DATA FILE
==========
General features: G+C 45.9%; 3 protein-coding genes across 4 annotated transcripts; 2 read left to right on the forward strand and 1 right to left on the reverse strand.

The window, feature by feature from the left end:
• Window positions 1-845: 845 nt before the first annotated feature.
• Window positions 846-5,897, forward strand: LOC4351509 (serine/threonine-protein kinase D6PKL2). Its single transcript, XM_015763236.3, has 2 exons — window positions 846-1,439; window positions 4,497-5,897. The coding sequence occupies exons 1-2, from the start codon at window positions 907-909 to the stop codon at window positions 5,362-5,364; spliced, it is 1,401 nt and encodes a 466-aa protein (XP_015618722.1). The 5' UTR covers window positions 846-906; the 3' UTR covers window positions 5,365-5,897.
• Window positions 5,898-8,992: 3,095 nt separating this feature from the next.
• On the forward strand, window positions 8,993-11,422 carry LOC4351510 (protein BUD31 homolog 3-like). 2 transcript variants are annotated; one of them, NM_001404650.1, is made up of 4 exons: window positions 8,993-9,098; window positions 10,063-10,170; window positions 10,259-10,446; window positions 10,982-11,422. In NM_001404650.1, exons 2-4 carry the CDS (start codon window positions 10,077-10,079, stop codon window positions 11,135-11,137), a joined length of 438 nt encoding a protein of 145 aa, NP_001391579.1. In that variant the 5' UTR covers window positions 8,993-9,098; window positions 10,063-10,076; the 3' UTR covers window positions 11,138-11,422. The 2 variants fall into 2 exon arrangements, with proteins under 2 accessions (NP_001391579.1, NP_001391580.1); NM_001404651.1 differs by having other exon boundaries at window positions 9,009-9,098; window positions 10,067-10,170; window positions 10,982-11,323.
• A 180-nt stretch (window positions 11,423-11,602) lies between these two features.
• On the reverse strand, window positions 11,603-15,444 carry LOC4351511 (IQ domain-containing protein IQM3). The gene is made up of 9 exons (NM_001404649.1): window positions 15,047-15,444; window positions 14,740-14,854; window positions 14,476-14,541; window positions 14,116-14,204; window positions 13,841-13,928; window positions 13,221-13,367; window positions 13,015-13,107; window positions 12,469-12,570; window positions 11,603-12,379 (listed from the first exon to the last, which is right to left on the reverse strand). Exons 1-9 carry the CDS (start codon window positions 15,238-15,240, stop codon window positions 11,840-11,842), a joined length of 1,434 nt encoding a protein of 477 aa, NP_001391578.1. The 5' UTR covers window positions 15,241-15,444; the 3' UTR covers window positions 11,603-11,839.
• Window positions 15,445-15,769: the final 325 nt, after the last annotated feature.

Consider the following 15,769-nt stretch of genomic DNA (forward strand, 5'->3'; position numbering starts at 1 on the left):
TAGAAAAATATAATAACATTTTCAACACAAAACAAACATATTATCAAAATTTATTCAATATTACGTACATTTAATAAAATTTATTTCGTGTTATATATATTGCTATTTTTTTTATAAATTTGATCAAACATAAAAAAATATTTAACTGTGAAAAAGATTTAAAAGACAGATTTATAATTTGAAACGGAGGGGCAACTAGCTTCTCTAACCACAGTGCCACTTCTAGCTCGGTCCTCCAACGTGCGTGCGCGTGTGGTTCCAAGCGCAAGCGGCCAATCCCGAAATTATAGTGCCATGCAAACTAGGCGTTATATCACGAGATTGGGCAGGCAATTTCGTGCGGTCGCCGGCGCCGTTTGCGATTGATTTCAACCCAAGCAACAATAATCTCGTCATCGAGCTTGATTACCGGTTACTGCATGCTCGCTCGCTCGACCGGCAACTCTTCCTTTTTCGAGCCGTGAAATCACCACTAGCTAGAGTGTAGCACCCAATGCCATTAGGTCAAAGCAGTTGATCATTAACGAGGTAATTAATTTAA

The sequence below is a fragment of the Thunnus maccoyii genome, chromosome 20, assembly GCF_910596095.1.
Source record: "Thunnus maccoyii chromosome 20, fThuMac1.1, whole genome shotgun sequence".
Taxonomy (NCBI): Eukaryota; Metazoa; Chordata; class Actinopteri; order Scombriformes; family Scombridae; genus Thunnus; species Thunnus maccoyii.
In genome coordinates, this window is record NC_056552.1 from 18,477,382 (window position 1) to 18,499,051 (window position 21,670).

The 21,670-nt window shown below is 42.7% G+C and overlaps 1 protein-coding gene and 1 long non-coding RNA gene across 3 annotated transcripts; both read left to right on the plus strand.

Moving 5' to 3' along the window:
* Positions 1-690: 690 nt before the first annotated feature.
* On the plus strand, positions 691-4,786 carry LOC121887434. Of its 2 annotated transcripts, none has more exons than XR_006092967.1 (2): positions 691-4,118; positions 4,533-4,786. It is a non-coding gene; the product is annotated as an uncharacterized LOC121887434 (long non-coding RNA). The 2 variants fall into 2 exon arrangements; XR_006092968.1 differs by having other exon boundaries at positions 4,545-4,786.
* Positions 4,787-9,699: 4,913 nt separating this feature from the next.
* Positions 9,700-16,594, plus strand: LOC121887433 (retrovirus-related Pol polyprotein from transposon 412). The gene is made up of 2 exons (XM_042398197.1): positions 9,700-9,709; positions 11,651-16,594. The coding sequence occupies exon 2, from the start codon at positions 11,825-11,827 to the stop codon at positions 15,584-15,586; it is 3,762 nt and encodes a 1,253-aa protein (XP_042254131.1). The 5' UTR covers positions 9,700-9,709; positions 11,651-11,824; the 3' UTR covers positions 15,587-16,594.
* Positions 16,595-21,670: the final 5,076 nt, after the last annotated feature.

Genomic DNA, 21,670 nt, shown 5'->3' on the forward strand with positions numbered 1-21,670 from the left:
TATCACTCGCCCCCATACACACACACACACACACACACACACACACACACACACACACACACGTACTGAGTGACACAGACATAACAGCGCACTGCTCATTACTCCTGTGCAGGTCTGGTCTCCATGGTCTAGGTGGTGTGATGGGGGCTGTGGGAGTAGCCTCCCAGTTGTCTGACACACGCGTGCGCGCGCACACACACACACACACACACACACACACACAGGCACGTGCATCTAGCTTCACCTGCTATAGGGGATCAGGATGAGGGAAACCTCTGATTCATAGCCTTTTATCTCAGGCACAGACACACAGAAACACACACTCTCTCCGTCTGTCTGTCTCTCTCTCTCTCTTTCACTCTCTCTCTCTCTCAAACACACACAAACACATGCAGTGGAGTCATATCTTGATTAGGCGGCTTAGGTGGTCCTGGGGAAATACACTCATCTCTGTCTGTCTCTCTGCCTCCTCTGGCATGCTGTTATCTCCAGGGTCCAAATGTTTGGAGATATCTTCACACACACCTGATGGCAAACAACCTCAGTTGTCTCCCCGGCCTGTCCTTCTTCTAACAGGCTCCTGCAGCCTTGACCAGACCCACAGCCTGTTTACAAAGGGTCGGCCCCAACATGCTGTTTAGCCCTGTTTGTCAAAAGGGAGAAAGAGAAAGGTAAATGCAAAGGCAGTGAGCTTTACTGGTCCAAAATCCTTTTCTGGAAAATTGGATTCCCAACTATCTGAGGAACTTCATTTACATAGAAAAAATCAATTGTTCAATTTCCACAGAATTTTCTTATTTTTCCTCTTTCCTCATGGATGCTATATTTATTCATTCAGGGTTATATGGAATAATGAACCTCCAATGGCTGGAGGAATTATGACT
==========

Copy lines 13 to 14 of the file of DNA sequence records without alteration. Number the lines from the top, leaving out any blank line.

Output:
Source record: "Thunnus maccoyii chromosome 20, fThuMac1.1, whole genome shotgun sequence".
Taxonomy (NCBI): Eukaryota; Metazoa; Chordata; class Actinopteri; order Scombriformes; family Scombridae; genus Thunnus; species Thunnus maccoyii.